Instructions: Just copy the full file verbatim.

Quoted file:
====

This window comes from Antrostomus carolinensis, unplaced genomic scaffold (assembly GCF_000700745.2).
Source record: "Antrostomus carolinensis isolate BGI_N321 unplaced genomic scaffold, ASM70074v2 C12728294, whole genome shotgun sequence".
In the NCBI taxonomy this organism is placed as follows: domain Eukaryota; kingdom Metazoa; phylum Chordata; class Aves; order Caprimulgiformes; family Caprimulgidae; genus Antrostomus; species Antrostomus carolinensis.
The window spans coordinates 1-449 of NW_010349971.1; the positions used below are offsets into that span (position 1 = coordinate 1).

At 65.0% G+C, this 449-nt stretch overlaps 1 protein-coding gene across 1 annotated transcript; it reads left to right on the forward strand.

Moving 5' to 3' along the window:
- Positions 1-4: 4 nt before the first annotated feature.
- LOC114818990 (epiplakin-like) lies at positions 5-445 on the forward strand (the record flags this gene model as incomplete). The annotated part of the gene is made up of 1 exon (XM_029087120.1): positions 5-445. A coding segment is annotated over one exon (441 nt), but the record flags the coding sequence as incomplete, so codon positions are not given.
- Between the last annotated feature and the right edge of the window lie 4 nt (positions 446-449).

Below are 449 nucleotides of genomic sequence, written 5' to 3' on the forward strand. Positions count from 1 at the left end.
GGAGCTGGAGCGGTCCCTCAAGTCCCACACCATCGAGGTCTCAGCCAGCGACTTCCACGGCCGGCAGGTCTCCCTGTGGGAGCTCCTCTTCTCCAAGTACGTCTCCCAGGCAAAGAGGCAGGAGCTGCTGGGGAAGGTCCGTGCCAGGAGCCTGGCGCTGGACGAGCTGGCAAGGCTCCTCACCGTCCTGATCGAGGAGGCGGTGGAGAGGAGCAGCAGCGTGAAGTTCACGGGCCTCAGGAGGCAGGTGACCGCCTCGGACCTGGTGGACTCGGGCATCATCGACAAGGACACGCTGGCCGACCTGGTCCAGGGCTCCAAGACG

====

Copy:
This window comes from Antrostomus carolinensis, unplaced genomic scaffold (assembly GCF_000700745.2).
Source record: "Antrostomus carolinensis isolate BGI_N321 unplaced genomic scaffold, ASM70074v2 C12728294, whole genome shotgun sequence".
In the NCBI taxonomy this organism is placed as follows: domain Eukaryota; kingdom Metazoa; phylum Chordata; class Aves; order Caprimulgiformes; family Caprimulgidae; genus Antrostomus; species Antrostomus carolinensis.
The window spans coordinates 1-449 of NW_010349971.1; the positions used below are offsets into that span (position 1 = coordinate 1).

At 65.0% G+C, this 449-nt stretch overlaps 1 protein-coding gene across 1 annotated transcript; it reads left to right on the forward strand.

Moving 5' to 3' along the window:
- Positions 1-4: 4 nt before the first annotated feature.
- LOC114818990 (epiplakin-like) lies at positions 5-445 on the forward strand (the record flags this gene model as incomplete). The annotated part of the gene is made up of 1 exon (XM_029087120.1): positions 5-445. A coding segment is annotated over one exon (441 nt), but the record flags the coding sequence as incomplete, so codon positions are not given.
- Between the last annotated feature and the right edge of the window lie 4 nt (positions 446-449).

Below are 449 nucleotides of genomic sequence, written 5' to 3' on the forward strand. Positions count from 1 at the left end.
GGAGCTGGAGCGGTCCCTCAAGTCCCACACCATCGAGGTCTCAGCCAGCGACTTCCACGGCCGGCAGGTCTCCCTGTGGGAGCTCCTCTTCTCCAAGTACGTCTCCCAGGCAAAGAGGCAGGAGCTGCTGGGGAAGGTCCGTGCCAGGAGCCTGGCGCTGGACGAGCTGGCAAGGCTCCTCACCGTCCTGATCGAGGAGGCGGTGGAGAGGAGCAGCAGCGTGAAGTTCACGGGCCTCAGGAGGCAGGTGACCGCCTCGGACCTGGTGGACTCGGGCATCATCGACAAGGACACGCTGGCCGACCTGGTCCAGGGCTCCAAGACG